11. The unity of the Body of Christ should come to expression in common worship, including Holy Communion, among Christians regardless of race. It may be that linguistic or cultural differences made the formation of separate congregations, often with their own type of preaching and worship, advisable; in these cases it is wise not to force an outward and therefore artificial form of unity but to recognize the differentiation within the circle of God’s people. However, the worshipping together of people of different races, is a sign of the deepest unity of the church, and can be an example for the life of society as a whole.
12. Holy Scripture does not give a judgment about racially mixed marriages; contracting a marriage is primarily a personal and family concern. Church and state should refrain from prohibiting racially mixed marriages, because they have no right to limit the free choice of a marriage partner.
13. Each racial group should have the right to prefer a measure of distinct development, but never at the expense of a racially distinct group in the same country. While the manner of such development may vary from place to place, it is a requirement of the Christian ethic that love and justice be exercised, and that all groups avoid isolation and promote a relation of mutual helpfulness.
14. With a view to the great tensions in the sphere of race relations in the world today, Synod strongly urges the member-churches to test conditions in their churches and countries by the norms as set forth in these resolutions, and to report back to the next Synod.
15. Recognizing that the real problem of race relations in member-churches of the BBS lies not so much in the area of the acceptance but in that of the application of the above principles, Synod urges its member-churches:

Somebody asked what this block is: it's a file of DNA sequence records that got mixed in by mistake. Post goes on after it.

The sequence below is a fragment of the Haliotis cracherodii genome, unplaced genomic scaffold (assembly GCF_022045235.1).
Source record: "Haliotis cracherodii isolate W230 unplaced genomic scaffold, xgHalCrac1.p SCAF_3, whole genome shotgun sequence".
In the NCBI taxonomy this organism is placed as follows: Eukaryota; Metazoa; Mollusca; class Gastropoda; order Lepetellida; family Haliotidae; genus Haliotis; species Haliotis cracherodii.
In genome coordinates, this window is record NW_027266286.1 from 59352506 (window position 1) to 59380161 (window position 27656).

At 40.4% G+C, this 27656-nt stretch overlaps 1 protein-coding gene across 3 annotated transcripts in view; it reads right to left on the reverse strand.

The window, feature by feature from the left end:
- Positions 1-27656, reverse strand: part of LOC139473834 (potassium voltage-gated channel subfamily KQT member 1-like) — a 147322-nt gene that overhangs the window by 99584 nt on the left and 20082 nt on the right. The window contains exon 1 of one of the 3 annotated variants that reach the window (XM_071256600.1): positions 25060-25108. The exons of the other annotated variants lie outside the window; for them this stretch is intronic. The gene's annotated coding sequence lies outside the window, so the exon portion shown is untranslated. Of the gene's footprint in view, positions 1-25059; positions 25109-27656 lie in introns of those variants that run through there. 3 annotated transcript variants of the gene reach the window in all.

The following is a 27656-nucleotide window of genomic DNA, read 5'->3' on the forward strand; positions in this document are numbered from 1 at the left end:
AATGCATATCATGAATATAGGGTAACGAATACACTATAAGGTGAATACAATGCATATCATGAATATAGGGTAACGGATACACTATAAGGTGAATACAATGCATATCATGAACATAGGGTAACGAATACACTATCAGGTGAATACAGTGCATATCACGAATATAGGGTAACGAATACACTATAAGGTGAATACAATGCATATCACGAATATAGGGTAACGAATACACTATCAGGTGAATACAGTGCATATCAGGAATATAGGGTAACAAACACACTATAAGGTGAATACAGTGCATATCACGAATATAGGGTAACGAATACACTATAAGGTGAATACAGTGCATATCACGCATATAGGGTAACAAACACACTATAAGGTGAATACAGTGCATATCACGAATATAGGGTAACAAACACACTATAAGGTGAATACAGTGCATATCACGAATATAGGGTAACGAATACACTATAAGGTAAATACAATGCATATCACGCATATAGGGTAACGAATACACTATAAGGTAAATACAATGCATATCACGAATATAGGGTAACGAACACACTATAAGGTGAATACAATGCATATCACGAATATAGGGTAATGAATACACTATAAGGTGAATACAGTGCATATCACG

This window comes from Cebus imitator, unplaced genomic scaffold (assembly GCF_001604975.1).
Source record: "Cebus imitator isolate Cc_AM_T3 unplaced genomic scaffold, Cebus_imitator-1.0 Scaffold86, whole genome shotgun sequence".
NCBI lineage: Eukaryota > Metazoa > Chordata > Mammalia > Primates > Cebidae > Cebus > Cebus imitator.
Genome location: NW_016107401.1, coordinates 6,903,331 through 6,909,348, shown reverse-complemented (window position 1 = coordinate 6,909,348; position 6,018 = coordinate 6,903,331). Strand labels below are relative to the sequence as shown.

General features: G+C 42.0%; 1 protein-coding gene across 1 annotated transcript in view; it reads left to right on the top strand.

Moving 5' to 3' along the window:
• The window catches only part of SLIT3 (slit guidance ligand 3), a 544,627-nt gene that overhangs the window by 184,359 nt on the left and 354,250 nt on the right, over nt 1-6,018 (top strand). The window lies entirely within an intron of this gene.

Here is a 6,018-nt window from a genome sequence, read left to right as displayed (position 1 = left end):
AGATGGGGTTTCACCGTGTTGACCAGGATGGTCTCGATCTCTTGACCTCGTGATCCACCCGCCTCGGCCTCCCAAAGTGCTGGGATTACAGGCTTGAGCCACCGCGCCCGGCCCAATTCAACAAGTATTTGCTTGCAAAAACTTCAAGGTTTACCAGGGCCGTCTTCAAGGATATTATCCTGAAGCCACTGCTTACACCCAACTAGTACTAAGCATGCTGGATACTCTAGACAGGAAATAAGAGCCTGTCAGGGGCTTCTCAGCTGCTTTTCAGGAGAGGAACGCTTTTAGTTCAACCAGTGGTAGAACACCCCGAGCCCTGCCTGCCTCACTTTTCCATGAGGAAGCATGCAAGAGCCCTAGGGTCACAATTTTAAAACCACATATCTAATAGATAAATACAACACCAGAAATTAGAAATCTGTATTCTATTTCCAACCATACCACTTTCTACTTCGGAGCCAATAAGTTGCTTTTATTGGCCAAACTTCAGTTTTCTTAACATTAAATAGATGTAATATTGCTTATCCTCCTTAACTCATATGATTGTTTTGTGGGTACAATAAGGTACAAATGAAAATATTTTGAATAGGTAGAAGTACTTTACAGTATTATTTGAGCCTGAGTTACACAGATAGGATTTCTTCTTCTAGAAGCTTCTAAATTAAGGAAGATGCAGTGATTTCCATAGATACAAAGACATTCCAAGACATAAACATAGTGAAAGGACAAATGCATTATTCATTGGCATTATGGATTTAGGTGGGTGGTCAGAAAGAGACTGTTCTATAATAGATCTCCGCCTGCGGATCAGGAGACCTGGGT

a. To put forth renewed efforts to live wholly in accord with biblical norms;
b. To reject every form of racial discrimination and racism;
c. To reject every attempt to maintain racial superiority by military, economic, or any other means;
d. To reject the subtle forms of racial discrimination found in many countries today with respect to housing, employment, education, law enforcement, etc.;
e. To pray for themselves and for one another that God may give wisdom and faithfulness in every circumstance.
In a very interesting decision the Reformed Ecumenical Synod rejected the recommendation of a study committee appointed five years ago and, according to the RES Newsletter, declared that “it is the plain and obvious teaching of Scripture that women are excluded from the office of ruling and preaching elders.” The delegates of the Reformed Churches in the Netherlands were not happy with the decision and formally declared to the Synod:
Considering that the General Synod of the Reformed Churches in the Netherlands, after ample consideration and study by various committees and successive Synods, in principle has decided to admit women to the ecclesiastical offices, but has postponed putting this into effect awaiting further principal arguments that might be put forward by the Reformed Ecumenical Synod, regret that the RES, in deviation from the recommendation, both of the study and advisory committee, namely to leave the matter open for further study, now has decided that on clearly and undoubtedly Scriptural grounds women should not be admitted to ecclesiastical office in the full sense of the word.
With respect to the permissibility of women in the office of deacons the Synod noted that its committee did not answer the question of the God-given place of women in relation to men, and that therefore member churches should be cautious in permitting women in the diaconal office. A further committee was appointed, to report to next year’s Synod on the whole question of the office in the New Dispensation and on the question of whether an elder may pronounce a blessing upon the congregation in the worship services.